Racism in football has long been making the headlines.  At the beginning of the twentieth century Walter Tull was the first black man to play for Tottenham Hotspur.  It is believed that his glittering career was cut short by racism; he was dropped from the first team then sold to Northampton Town. 

In 1914 Tull enlisted in the Footballers Battalion (Middlesex Regiment).  He was promoted three times after leading a raid across enemy lines.  He was then recommended for a Military Cross for outstanding bravery and leadership, however, he never received this.  His family were informed that he had been recommended by two fellow officers who broke the rules to do so.  According to the manual of Military Law infantry officers had to be of pure European descent.  Tull was killed in action in the Somme in 1918.  In 1999 Northampton Town unveiled a memorial in his honour.  Hopes are growing that finally he will be recognised for the sacrifice he made.  A play about his life is being unveiled at a theatre in Bolton.  

In December 2012 Liverpool’s Suarez was given an eight match ban and a £40,000 fine after being found guilty of racially abusing Manchester United’s Evra.  

In July ex-England captain John Terry was in a high profile racism case, but he was cleared of racially abusing Anton Ferdinand. 

There is a long way to go to reduce racism in football.  Many management and boardroom positions are all white and all male, there is no diversity.   There is evidence to show that homophobia is a bigger problem than discrimination.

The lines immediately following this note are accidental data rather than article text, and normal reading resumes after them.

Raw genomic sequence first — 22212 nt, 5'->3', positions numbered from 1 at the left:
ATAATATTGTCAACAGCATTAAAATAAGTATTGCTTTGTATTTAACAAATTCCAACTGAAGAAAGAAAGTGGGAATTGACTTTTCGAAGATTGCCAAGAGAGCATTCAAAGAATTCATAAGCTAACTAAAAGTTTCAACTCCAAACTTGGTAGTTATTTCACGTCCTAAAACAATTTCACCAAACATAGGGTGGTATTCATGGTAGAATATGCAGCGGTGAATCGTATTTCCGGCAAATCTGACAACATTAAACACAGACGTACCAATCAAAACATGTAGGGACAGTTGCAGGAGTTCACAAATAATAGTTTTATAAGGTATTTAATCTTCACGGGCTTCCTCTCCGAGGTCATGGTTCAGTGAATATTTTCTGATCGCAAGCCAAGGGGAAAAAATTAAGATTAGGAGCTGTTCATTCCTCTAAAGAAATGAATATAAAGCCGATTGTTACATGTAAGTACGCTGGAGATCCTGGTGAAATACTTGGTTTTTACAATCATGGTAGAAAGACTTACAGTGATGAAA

Racial discrimination is damaging to all organisations, not just the football industry.  It occurs when a person is treated less favourably because of their race, colour, nationality, ethnic or national origin.  The Equality Act makes it unlawful for an employer to discriminate against other employees because of these characteristics.

ACAS provides guidance on race discrimination, which covers four areas:

Employers should have an equal opportunities policy in place that is well communicated to the workforce.  Training should be provided for employees and managers so everyone knows how it operates.  
Racism has its roots in the difference between skin colour, yet what everyone needs to realise is that there is an elegant theory that we are all descended out of Africa and we all used to be black.  Our skins became white overtime because we only need a few minutes to sunshine to manufacture sufficient vitamin D whereas black people need one hour in the sun.  This is evidence of natural selection which flies in the face of the human race judging everyone’s differences .